- the slower rate of economic activity will make it much easier to achieve carbon targets.

    I can’t help thinking that this particular meme being put about is just more special pleading by the old greenhouse mafia.

  20. tin tin
    October 13th, 2008 at 12:40 | #20

    re #20. Climate change is dead. It was killed by the financial crises.

    http://johnquiggin.com/index.php/archives/2008/09/29/monday-message-board-110/#comment-218307

  21. smiths
    October 13th, 2008 at 12:52 | #21

    none of it will solve anything until tax havens,
    shadow regulation and the shadow banking system are sorted out

  22. Socrates
    October 13th, 2008 at 12:56 | #22

    I may not be bad enough at maths to be an investment banker, but regarding climate change, I really fail to see how an economic slowdown (i.e. maybe slight negative in activity of a few %) negates the need to act when the world’s carbon emissions exceed the capacity of natural systems to absorb it by over 50%??? Shares dropping in price does not reduce the emissions from our power plants, cars or farms. If shares went up by 10% would you say emissiosn did the same?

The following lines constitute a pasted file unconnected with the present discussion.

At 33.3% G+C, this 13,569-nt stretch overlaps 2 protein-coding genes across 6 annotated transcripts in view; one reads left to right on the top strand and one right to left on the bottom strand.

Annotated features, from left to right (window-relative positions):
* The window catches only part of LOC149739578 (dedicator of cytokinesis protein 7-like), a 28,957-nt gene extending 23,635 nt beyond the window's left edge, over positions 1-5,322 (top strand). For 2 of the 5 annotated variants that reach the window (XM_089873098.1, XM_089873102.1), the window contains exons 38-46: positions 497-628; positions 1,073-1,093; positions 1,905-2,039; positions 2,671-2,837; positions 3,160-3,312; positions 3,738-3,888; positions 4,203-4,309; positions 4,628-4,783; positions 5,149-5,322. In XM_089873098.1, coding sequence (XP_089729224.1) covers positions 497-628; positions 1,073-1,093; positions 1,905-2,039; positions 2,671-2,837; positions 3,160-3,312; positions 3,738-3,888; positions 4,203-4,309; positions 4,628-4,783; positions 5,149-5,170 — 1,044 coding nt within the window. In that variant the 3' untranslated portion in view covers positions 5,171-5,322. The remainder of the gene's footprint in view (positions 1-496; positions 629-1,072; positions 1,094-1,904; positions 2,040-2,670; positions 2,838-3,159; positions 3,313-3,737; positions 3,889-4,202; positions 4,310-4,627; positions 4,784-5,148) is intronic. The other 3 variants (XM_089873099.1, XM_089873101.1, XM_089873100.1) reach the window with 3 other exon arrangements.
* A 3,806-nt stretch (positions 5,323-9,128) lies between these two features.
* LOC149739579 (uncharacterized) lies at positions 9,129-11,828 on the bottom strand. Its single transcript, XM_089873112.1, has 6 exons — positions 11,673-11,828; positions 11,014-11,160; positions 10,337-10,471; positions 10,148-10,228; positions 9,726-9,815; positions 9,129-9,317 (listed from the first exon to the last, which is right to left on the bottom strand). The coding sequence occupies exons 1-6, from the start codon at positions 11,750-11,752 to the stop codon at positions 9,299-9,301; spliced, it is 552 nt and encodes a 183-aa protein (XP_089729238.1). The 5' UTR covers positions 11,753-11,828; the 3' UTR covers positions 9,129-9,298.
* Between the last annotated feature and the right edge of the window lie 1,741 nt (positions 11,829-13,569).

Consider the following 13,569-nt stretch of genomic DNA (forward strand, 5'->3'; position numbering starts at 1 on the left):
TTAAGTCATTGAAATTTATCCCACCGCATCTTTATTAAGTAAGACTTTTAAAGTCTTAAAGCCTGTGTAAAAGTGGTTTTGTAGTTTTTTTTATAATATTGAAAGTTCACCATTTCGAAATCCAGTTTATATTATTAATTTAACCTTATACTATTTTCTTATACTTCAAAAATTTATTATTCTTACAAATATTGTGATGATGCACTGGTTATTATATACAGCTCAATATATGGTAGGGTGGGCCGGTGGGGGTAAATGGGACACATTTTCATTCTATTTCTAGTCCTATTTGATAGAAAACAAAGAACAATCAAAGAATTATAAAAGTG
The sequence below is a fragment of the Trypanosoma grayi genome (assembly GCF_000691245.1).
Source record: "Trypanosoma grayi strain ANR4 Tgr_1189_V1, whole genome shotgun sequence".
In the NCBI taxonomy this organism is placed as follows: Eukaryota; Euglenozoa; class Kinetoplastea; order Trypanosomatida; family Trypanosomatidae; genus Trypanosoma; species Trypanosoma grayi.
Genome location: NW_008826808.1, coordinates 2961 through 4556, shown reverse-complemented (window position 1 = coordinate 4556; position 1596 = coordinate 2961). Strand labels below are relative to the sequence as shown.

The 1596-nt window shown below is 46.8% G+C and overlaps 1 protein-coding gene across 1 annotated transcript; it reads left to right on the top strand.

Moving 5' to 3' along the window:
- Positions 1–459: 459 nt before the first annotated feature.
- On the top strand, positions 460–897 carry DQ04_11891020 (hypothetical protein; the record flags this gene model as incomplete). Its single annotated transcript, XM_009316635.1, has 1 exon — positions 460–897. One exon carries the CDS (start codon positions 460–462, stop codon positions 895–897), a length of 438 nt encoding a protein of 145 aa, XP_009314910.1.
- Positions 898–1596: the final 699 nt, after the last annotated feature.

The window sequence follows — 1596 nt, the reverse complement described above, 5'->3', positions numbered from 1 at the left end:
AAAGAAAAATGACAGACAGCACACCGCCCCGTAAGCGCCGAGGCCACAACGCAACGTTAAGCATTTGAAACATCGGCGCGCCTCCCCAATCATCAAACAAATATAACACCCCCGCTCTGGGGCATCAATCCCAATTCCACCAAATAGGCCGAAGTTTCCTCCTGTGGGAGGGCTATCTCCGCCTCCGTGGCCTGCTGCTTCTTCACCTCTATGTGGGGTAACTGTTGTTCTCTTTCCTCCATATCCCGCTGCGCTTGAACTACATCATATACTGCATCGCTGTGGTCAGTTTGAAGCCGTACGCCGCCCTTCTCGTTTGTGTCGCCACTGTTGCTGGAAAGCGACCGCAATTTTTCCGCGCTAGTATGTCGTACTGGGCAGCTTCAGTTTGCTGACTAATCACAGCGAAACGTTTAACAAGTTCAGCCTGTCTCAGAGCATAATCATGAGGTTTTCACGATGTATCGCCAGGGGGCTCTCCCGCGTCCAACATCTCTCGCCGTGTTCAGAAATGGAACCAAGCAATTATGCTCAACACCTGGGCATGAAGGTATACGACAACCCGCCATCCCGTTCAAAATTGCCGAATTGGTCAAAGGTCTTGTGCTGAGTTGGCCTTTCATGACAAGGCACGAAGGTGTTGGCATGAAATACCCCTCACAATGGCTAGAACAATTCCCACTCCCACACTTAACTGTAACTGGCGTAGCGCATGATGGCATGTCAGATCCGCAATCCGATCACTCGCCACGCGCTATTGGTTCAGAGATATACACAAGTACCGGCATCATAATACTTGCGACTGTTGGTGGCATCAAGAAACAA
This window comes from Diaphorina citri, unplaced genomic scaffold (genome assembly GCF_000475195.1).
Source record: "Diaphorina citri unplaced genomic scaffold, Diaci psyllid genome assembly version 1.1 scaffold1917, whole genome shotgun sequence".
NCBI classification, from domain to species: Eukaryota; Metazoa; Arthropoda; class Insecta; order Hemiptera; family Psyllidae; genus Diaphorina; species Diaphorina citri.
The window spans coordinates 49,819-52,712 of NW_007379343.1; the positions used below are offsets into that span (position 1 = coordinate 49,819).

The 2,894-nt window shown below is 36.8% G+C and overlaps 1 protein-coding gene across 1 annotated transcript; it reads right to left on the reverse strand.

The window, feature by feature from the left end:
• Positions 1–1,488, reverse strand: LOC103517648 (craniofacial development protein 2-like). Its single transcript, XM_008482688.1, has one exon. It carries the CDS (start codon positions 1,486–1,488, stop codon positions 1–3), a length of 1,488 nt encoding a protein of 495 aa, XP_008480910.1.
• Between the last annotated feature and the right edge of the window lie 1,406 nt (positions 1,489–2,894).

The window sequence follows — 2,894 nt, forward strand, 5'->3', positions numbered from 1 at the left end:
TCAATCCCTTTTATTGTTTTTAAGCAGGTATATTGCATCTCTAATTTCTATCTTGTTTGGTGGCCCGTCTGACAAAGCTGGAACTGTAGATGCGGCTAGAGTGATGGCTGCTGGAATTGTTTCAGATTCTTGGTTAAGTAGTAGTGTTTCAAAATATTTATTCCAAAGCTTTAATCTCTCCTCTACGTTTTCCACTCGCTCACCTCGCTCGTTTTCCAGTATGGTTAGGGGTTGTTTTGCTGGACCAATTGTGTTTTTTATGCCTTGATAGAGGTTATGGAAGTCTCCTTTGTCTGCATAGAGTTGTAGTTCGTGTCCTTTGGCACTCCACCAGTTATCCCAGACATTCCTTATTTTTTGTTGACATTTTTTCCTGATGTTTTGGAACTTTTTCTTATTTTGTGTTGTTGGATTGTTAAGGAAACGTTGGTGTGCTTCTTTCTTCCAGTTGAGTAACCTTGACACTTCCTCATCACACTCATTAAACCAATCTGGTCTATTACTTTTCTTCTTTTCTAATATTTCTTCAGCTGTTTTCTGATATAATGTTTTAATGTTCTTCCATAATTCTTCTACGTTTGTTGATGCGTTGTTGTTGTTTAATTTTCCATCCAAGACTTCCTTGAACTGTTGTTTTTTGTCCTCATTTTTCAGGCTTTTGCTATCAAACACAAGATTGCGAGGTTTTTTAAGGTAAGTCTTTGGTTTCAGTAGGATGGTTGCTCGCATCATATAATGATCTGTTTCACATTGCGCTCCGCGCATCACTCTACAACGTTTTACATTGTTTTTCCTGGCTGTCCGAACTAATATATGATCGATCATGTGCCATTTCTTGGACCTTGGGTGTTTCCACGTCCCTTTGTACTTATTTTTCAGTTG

There is still a huge need to act on climate change, and to say otherwise is quite misleading.

    On the plus side, some investments in alternative energy and rail transport will both stimulate economic activity and reduce emissions. Meanwhile the drop in construction activity will free up resources to deploy in this area. Its a good time to act!

  23. observa
    October 13th, 2008 at 16:03 | #23

    “In light of the significant events in world financial markets over the last week and the federal government’s constructive initiatives for the financial sector announced yesterday, Suncorp is assessing the implications for the potential sale of its banking and wealth management operation,” the Brisbane-based company said in a statement today.

    Yes I’ll bet they are and naturally with Kev’s banking business guarantee on our behalf our dollar clicked up a cent while the Big 4 banks’ share prices have clicked up between 7-13% today. That may well attract OS hot money back here to continue a bit more business as usual if we add in Kev’s $4bill for the poor Aussies to helpya! Stagflate our way out of the mess by the looks of things, but that may well prove a bit more problematic this time round. If Kev aint gunna buy gold with our funny money then I reckon this was the next best option for it-